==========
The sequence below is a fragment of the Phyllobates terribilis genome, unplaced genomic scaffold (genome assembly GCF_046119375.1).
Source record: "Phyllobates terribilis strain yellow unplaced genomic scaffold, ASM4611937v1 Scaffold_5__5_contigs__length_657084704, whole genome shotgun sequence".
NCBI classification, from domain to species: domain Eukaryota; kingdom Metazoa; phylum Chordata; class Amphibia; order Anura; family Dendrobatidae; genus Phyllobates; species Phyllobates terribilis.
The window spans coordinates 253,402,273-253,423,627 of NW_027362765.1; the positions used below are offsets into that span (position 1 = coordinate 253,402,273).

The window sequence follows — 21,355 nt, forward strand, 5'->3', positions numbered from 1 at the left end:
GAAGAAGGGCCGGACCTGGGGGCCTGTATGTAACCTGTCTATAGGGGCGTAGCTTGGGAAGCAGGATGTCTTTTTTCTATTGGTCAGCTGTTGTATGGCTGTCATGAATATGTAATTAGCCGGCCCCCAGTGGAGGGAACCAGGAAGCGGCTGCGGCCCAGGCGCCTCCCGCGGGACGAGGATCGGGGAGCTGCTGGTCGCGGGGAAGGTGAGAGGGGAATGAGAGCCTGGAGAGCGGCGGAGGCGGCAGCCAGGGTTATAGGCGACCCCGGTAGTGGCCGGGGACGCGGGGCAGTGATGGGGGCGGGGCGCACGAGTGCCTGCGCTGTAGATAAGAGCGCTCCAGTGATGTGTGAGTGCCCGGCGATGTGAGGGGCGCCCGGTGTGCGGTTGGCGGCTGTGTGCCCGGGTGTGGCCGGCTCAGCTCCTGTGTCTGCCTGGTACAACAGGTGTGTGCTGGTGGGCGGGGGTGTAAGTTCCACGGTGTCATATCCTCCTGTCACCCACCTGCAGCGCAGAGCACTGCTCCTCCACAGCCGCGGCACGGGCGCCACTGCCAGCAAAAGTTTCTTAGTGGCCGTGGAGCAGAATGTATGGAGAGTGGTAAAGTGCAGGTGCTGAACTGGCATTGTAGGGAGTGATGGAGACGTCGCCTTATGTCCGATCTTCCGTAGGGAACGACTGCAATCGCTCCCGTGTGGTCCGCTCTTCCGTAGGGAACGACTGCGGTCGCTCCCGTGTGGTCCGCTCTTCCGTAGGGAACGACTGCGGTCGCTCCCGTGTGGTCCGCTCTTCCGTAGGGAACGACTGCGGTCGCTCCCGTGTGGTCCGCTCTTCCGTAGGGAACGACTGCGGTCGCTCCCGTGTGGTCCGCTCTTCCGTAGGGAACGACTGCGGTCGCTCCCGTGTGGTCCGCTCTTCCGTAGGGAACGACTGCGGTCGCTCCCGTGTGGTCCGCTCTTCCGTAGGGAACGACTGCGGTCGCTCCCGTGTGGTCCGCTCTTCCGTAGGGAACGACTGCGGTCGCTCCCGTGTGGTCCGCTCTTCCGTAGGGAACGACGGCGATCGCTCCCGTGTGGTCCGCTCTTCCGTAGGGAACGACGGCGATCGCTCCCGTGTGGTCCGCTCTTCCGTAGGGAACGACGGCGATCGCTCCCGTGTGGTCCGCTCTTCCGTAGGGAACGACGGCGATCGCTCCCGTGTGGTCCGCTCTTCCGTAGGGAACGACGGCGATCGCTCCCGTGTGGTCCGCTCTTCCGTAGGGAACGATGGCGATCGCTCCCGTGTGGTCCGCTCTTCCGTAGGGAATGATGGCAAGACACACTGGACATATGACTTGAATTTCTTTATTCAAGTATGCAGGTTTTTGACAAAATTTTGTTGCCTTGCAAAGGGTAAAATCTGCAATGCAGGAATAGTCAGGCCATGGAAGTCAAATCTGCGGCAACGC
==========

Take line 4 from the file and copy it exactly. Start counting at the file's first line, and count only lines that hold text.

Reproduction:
The window spans coordinates 253,402,273-253,423,627 of NW_027362765.1; the positions used below are offsets into that span (position 1 = coordinate 253,402,273).